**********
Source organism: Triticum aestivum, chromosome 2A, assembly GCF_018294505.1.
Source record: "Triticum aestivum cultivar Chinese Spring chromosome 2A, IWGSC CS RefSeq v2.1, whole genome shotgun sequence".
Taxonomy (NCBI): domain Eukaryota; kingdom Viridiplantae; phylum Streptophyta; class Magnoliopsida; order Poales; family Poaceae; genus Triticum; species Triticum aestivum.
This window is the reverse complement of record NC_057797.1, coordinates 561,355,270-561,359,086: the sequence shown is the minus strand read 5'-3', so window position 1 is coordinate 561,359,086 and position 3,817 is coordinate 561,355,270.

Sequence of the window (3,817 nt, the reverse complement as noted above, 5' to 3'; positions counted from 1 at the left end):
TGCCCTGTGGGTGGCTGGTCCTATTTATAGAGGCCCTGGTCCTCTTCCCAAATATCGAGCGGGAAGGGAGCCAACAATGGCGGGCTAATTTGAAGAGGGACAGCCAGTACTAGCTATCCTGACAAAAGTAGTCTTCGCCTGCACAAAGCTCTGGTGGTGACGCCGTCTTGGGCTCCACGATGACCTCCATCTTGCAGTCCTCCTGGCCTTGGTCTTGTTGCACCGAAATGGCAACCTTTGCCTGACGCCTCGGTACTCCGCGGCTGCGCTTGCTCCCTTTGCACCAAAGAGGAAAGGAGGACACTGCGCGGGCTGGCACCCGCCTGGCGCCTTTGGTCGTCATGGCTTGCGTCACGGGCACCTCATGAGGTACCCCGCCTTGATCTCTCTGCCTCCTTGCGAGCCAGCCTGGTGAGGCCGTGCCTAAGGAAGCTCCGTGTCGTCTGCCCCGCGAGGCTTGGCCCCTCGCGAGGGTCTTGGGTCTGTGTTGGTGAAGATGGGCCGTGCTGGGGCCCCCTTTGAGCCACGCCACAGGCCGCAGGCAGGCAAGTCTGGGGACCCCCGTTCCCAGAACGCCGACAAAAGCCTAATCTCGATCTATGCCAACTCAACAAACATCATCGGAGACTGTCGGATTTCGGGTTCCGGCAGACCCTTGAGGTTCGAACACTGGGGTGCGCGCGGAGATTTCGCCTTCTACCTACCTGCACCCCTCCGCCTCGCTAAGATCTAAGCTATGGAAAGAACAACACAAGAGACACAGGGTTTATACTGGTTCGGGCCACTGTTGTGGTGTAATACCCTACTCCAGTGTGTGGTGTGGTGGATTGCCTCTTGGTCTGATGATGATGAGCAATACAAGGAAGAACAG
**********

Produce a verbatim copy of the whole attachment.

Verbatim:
Source organism: Triticum aestivum, chromosome 2A, assembly GCF_018294505.1.
Source record: "Triticum aestivum cultivar Chinese Spring chromosome 2A, IWGSC CS RefSeq v2.1, whole genome shotgun sequence".
Taxonomy (NCBI): domain Eukaryota; kingdom Viridiplantae; phylum Streptophyta; class Magnoliopsida; order Poales; family Poaceae; genus Triticum; species Triticum aestivum.
This window is the reverse complement of record NC_057797.1, coordinates 561,355,270-561,359,086: the sequence shown is the minus strand read 5'-3', so window position 1 is coordinate 561,359,086 and position 3,817 is coordinate 561,355,270.

Sequence of the window (3,817 nt, the reverse complement as noted above, 5' to 3'; positions counted from 1 at the left end):
TGCCCTGTGGGTGGCTGGTCCTATTTATAGAGGCCCTGGTCCTCTTCCCAAATATCGAGCGGGAAGGGAGCCAACAATGGCGGGCTAATTTGAAGAGGGACAGCCAGTACTAGCTATCCTGACAAAAGTAGTCTTCGCCTGCACAAAGCTCTGGTGGTGACGCCGTCTTGGGCTCCACGATGACCTCCATCTTGCAGTCCTCCTGGCCTTGGTCTTGTTGCACCGAAATGGCAACCTTTGCCTGACGCCTCGGTACTCCGCGGCTGCGCTTGCTCCCTTTGCACCAAAGAGGAAAGGAGGACACTGCGCGGGCTGGCACCCGCCTGGCGCCTTTGGTCGTCATGGCTTGCGTCACGGGCACCTCATGAGGTACCCCGCCTTGATCTCTCTGCCTCCTTGCGAGCCAGCCTGGTGAGGCCGTGCCTAAGGAAGCTCCGTGTCGTCTGCCCCGCGAGGCTTGGCCCCTCGCGAGGGTCTTGGGTCTGTGTTGGTGAAGATGGGCCGTGCTGGGGCCCCCTTTGAGCCACGCCACAGGCCGCAGGCAGGCAAGTCTGGGGACCCCCGTTCCCAGAACGCCGACAAAAGCCTAATCTCGATCTATGCCAACTCAACAAACATCATCGGAGACTGTCGGATTTCGGGTTCCGGCAGACCCTTGAGGTTCGAACACTGGGGTGCGCGCGGAGATTTCGCCTTCTACCTACCTGCACCCCTCCGCCTCGCTAAGATCTAAGCTATGGAAAGAACAACACAAGAGACACAGGGTTTATACTGGTTCGGGCCACTGTTGTGGTGTAATACCCTACTCCAGTGTGTGGTGTGGTGGATTGCCTCTTGGTCTGATGATGATGAGCAATACAAGGAAGAACAG